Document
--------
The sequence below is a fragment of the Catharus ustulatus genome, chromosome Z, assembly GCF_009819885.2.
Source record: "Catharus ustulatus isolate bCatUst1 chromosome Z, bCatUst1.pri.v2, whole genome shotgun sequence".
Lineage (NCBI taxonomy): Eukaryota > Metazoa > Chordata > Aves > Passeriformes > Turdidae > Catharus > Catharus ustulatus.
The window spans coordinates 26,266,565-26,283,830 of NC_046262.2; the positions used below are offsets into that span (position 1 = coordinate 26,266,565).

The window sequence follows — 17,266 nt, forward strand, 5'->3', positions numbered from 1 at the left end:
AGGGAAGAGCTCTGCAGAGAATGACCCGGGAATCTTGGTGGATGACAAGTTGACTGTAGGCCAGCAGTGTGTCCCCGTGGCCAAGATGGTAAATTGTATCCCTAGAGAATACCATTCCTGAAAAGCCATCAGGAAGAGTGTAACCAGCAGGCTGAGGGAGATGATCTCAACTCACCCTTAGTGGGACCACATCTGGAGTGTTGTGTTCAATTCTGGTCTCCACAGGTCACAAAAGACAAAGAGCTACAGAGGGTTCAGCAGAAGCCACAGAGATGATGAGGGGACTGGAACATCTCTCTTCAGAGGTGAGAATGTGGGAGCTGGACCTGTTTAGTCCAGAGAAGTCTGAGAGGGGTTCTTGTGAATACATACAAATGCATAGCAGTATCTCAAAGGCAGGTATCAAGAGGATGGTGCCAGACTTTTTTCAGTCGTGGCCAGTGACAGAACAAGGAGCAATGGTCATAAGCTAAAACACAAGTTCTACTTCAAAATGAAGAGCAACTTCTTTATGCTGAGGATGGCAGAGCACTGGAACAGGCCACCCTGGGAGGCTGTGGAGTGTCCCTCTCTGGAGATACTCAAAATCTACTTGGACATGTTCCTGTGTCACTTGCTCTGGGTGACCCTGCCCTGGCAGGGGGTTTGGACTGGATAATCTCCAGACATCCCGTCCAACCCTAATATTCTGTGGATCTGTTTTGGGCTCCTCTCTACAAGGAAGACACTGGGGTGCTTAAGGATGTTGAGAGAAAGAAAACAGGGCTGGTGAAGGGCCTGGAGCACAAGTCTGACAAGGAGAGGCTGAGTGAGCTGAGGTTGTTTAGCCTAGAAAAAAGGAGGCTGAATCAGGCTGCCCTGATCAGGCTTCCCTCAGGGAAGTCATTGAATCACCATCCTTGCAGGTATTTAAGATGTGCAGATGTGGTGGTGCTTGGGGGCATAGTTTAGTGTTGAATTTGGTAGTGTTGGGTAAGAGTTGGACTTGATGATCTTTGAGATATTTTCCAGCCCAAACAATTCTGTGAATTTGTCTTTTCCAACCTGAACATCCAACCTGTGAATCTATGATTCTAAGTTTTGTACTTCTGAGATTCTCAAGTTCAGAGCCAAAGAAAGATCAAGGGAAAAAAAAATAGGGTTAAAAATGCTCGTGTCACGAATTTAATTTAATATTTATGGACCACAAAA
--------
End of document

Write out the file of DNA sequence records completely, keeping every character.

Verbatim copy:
The sequence below is a fragment of the Catharus ustulatus genome, chromosome Z, assembly GCF_009819885.2.
Source record: "Catharus ustulatus isolate bCatUst1 chromosome Z, bCatUst1.pri.v2, whole genome shotgun sequence".
Lineage (NCBI taxonomy): Eukaryota > Metazoa > Chordata > Aves > Passeriformes > Turdidae > Catharus > Catharus ustulatus.
The window spans coordinates 26,266,565-26,283,830 of NC_046262.2; the positions used below are offsets into that span (position 1 = coordinate 26,266,565).

The window sequence follows — 17,266 nt, forward strand, 5'->3', positions numbered from 1 at the left end:
AGGGAAGAGCTCTGCAGAGAATGACCCGGGAATCTTGGTGGATGACAAGTTGACTGTAGGCCAGCAGTGTGTCCCCGTGGCCAAGATGGTAAATTGTATCCCTAGAGAATACCATTCCTGAAAAGCCATCAGGAAGAGTGTAACCAGCAGGCTGAGGGAGATGATCTCAACTCACCCTTAGTGGGACCACATCTGGAGTGTTGTGTTCAATTCTGGTCTCCACAGGTCACAAAAGACAAAGAGCTACAGAGGGTTCAGCAGAAGCCACAGAGATGATGAGGGGACTGGAACATCTCTCTTCAGAGGTGAGAATGTGGGAGCTGGACCTGTTTAGTCCAGAGAAGTCTGAGAGGGGTTCTTGTGAATACATACAAATGCATAGCAGTATCTCAAAGGCAGGTATCAAGAGGATGGTGCCAGACTTTTTTCAGTCGTGGCCAGTGACAGAACAAGGAGCAATGGTCATAAGCTAAAACACAAGTTCTACTTCAAAATGAAGAGCAACTTCTTTATGCTGAGGATGGCAGAGCACTGGAACAGGCCACCCTGGGAGGCTGTGGAGTGTCCCTCTCTGGAGATACTCAAAATCTACTTGGACATGTTCCTGTGTCACTTGCTCTGGGTGACCCTGCCCTGGCAGGGGGTTTGGACTGGATAATCTCCAGACATCCCGTCCAACCCTAATATTCTGTGGATCTGTTTTGGGCTCCTCTCTACAAGGAAGACACTGGGGTGCTTAAGGATGTTGAGAGAAAGAAAACAGGGCTGGTGAAGGGCCTGGAGCACAAGTCTGACAAGGAGAGGCTGAGTGAGCTGAGGTTGTTTAGCCTAGAAAAAAGGAGGCTGAATCAGGCTGCCCTGATCAGGCTTCCCTCAGGGAAGTCATTGAATCACCATCCTTGCAGGTATTTAAGATGTGCAGATGTGGTGGTGCTTGGGGGCATAGTTTAGTGTTGAATTTGGTAGTGTTGGGTAAGAGTTGGACTTGATGATCTTTGAGATATTTTCCAGCCCAAACAATTCTGTGAATTTGTCTTTTCCAACCTGAACATCCAACCTGTGAATCTATGATTCTAAGTTTTGTACTTCTGAGATTCTCAAGTTCAGAGCCAAAGAAAGATCAAGGGAAAAAAAAATAGGGTTAAAAATGCTCGTGTCACGAATTTAATTTAATATTTATGGACCACAAAA